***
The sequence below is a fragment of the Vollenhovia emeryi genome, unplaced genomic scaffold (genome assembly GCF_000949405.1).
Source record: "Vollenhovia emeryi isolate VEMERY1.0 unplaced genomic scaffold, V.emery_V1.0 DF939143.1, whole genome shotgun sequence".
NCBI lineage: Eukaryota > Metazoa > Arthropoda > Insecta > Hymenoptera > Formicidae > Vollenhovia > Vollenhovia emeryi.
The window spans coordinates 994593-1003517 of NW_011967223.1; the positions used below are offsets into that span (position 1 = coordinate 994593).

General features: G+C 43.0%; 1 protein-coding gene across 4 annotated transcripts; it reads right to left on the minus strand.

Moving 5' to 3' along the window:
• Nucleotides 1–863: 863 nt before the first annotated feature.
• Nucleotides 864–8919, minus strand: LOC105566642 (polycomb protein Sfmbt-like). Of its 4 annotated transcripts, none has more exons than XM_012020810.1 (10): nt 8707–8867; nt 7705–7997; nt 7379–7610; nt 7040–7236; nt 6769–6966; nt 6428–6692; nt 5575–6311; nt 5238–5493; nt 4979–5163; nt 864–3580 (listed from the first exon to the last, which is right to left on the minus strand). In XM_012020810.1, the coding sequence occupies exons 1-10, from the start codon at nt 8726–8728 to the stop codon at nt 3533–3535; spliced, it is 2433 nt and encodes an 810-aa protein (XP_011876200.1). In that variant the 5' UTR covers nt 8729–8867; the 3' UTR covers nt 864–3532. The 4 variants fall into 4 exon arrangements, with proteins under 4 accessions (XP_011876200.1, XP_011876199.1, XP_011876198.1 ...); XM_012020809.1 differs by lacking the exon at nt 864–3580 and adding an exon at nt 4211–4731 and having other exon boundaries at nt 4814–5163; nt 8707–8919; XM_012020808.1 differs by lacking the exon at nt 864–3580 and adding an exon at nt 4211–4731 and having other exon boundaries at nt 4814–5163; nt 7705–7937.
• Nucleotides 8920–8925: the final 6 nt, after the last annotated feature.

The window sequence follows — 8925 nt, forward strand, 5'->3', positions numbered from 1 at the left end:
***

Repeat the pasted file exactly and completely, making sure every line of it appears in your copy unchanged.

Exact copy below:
The sequence below is a fragment of the Vollenhovia emeryi genome, unplaced genomic scaffold (genome assembly GCF_000949405.1).
Source record: "Vollenhovia emeryi isolate VEMERY1.0 unplaced genomic scaffold, V.emery_V1.0 DF939143.1, whole genome shotgun sequence".
NCBI lineage: Eukaryota > Metazoa > Arthropoda > Insecta > Hymenoptera > Formicidae > Vollenhovia > Vollenhovia emeryi.
The window spans coordinates 994593-1003517 of NW_011967223.1; the positions used below are offsets into that span (position 1 = coordinate 994593).

General features: G+C 43.0%; 1 protein-coding gene across 4 annotated transcripts; it reads right to left on the minus strand.

Moving 5' to 3' along the window:
• Nucleotides 1–863: 863 nt before the first annotated feature.
• Nucleotides 864–8919, minus strand: LOC105566642 (polycomb protein Sfmbt-like). Of its 4 annotated transcripts, none has more exons than XM_012020810.1 (10): nt 8707–8867; nt 7705–7997; nt 7379–7610; nt 7040–7236; nt 6769–6966; nt 6428–6692; nt 5575–6311; nt 5238–5493; nt 4979–5163; nt 864–3580 (listed from the first exon to the last, which is right to left on the minus strand). In XM_012020810.1, the coding sequence occupies exons 1-10, from the start codon at nt 8726–8728 to the stop codon at nt 3533–3535; spliced, it is 2433 nt and encodes an 810-aa protein (XP_011876200.1). In that variant the 5' UTR covers nt 8729–8867; the 3' UTR covers nt 864–3532. The 4 variants fall into 4 exon arrangements, with proteins under 4 accessions (XP_011876200.1, XP_011876199.1, XP_011876198.1 ...); XM_012020809.1 differs by lacking the exon at nt 864–3580 and adding an exon at nt 4211–4731 and having other exon boundaries at nt 4814–5163; nt 8707–8919; XM_012020808.1 differs by lacking the exon at nt 864–3580 and adding an exon at nt 4211–4731 and having other exon boundaries at nt 4814–5163; nt 7705–7937.
• Nucleotides 8920–8925: the final 6 nt, after the last annotated feature.

The window sequence follows — 8925 nt, forward strand, 5'->3', positions numbered from 1 at the left end: